Oil prices stabilise after slump on underwhelming OPEC+ cuts

An aerial view shows oil tanks of Transneft oil pipeline operator at the crude oil terminal Kozmino on the shore of Nakhodka Bay near the port city of Nakhodka, Russia June 13, 2022. REUTERS/Tatiana Meel/File Photo Acquire Licensing Rights

  • OPEC+ agreed to 2.2 mln bpd of cuts for the first quarter
  • US Fed to move carefully on interest rates
  • Global manufacturing data sluggish in November
  • Israel-Hamas war resumes after week-long truce expired

NEW YORK, Dec 1 (Reuters) – Oil prices were stable on Friday following a 2% drop the prior day, as the market kept a wary eye on the latest round of OPEC+ production cuts.

Brent crude futures for February rose by 32 cents, or 0.4%, to $81.18 a barrel by 12:46 p.m. (1746 GMT) on their first day as the front-month contract.

U.S. West Texas Intermediate crude futures (WTI) rose 33 cents, or 0.43%, to $76.29.

Both benchmarks were on track to post weekly gains, with WTI set to rise about 1.3% and Brent 1%.

OPEC+ producers agreed on Thursday to remove around 2.2 million barrels per day (bpd) of oil from the global market in the first quarter of next year, with the total including a rollover of Saudi Arabia and Russia’s 1.3 million bpd of current voluntary cuts.

Traders viewed the announcement with some skepticism, OANDA analyst Craig Erlam said.

“(It) seems traders either aren’t buying that members will be compliant or don’t view it as being sufficient,” he said.

OPEC+, which pumps over 40% of the world’s oil, is focusing on reducing output as prices have fallen from about $98 in late September amid concerns over weaker economic growth in 2024.

The cuts “will not stop a billowing cloud of confusion that is going to take the oil market weeks and months to figure out and only if the self-reporting data is indeed reliable,” PVM analyst John Evans said.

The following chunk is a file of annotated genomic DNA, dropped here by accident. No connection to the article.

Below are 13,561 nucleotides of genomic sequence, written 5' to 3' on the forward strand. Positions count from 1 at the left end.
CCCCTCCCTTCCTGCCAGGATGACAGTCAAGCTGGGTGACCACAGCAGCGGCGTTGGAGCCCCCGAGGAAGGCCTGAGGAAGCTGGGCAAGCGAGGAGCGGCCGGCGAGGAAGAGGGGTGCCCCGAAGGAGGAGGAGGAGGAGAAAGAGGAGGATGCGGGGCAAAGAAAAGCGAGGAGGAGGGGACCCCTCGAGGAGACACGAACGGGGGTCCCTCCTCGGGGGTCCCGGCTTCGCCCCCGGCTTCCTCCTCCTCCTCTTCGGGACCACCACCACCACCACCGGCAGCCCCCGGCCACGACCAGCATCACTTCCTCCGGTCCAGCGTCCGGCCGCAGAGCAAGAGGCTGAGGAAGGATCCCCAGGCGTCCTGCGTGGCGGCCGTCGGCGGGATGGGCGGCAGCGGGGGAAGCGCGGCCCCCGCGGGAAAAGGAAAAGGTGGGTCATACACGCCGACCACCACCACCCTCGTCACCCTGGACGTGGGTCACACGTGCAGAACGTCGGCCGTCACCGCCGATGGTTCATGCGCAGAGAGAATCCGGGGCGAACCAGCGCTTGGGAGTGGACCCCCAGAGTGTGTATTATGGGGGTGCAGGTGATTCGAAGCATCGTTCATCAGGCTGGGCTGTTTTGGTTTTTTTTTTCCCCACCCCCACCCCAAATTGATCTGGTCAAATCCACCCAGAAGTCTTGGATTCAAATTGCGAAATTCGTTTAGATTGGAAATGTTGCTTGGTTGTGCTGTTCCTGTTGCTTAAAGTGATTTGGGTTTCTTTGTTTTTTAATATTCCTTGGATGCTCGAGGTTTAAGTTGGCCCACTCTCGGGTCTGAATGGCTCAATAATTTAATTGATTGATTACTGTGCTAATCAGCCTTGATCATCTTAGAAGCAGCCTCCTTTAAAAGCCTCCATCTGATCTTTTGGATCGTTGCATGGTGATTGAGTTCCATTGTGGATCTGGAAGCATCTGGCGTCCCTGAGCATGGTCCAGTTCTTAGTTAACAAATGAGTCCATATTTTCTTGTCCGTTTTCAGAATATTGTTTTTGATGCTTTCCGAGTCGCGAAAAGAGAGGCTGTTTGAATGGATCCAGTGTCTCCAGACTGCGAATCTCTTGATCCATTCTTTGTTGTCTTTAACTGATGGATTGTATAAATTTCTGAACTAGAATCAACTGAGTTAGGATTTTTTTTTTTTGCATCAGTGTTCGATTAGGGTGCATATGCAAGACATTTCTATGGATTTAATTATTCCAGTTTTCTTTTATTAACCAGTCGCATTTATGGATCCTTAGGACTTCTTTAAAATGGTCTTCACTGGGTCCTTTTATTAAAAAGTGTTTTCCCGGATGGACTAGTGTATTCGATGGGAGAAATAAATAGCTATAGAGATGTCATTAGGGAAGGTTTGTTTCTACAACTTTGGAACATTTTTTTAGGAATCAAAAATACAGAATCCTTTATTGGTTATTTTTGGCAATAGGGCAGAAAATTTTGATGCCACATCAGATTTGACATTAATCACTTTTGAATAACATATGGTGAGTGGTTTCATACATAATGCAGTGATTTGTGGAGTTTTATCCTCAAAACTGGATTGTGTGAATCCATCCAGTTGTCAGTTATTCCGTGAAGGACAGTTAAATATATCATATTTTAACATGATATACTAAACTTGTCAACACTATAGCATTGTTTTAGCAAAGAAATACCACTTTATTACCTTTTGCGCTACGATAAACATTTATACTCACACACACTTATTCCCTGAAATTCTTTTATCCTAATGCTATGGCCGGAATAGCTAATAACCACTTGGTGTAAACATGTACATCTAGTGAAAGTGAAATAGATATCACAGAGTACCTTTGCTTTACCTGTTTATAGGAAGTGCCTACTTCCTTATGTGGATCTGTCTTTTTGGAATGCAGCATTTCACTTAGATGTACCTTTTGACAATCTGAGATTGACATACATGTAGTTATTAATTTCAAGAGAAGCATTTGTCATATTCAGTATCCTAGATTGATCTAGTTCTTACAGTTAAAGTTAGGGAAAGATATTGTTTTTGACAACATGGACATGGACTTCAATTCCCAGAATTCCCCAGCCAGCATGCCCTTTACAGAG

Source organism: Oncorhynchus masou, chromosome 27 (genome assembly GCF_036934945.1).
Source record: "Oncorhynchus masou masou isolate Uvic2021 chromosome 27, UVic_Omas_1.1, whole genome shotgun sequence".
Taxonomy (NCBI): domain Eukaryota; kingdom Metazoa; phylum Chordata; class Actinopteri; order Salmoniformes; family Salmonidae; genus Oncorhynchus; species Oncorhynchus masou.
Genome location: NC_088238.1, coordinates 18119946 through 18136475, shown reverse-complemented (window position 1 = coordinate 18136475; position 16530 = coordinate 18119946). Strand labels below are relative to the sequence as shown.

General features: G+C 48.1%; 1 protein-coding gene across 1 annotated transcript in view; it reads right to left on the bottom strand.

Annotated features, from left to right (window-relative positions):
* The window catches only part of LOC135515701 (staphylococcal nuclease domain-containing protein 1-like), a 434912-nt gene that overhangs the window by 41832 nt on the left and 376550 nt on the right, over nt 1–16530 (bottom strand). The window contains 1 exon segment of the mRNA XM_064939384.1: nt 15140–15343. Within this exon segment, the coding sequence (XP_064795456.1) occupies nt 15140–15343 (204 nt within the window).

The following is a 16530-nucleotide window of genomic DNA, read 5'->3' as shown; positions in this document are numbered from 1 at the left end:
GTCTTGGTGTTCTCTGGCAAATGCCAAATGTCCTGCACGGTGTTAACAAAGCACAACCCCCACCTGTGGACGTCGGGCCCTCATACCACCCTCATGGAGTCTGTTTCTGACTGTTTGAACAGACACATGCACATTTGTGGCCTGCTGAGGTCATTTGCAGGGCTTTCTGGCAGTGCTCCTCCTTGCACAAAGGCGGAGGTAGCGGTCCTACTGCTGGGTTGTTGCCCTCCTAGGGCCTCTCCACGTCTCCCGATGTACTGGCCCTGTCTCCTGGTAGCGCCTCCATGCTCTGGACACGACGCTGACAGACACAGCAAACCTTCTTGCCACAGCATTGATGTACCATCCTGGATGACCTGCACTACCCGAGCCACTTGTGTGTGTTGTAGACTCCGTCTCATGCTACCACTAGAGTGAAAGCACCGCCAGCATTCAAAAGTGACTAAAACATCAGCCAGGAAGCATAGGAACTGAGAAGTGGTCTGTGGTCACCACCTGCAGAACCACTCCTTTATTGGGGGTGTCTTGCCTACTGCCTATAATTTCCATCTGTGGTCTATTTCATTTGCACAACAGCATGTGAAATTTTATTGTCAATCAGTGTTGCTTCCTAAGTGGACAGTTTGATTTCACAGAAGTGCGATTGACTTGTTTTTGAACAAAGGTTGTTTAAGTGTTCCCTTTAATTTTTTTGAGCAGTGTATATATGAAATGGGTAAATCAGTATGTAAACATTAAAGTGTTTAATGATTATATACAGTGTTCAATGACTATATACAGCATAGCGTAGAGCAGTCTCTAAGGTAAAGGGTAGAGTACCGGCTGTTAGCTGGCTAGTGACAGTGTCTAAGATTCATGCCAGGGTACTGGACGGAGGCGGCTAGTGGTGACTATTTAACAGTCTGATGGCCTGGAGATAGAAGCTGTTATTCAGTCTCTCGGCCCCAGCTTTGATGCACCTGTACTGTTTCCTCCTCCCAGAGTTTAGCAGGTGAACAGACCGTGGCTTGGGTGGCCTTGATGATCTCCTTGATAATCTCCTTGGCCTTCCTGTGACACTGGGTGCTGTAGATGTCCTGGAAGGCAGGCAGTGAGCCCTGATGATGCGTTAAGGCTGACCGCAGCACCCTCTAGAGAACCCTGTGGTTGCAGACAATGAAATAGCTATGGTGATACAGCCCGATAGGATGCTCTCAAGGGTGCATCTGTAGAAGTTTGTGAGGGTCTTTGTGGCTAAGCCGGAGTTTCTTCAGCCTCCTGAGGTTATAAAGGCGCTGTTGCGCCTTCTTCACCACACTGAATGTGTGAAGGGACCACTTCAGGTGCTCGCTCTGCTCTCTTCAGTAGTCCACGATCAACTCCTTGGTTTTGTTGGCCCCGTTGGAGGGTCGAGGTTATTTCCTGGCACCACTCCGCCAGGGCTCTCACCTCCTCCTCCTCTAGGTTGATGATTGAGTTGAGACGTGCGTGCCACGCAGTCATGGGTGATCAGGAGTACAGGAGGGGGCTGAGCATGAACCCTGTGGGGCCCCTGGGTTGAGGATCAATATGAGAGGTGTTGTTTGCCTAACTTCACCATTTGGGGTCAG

In the United States, Federal Reserve Chair Jerome Powell said on Friday that the central bank would move “carefully” on interest rates as risks of “under- and over-tightening are becoming balanced”.

Meanwhile, Chicago Federal Reserve Bank President Austan Goolsbee said on Friday he believes U.S. inflation is on track for the Fed’s 2% target.

U.S. manufacturing remained subdued and factory employment fell in November, according to a survey.

Investors are keeping a watchful eye on global manufacturing activity, which remained weak during the month on poor demand, surveys showed.

On Friday, talks to extend a week-long truce between Israel and Palestinian militant group Hamas collapsed on Friday, prompting a resumption in the war in Gaza which could lead to disruption in global oil supply.

Also on the supply side, the U.S. on Friday imposed additional sanctions related to the price cap on Russian oil, targeting three entities and three oil tankers.

Elsewhere, at the two-week COP28 summit in the UAE on Friday, U.N. Secretary General Antonio Guterres called for a future with no fossil fuel burning at all.

Reporting by Nicole Jao, Robert Harvey, Laura Sanicola and Sudarshan Varadhan;
Editing by Marguerita Choy, Jane Merriman and Emelia Sithole-Matarise

Our Standards: The Thomson Reuters Trust Principles.

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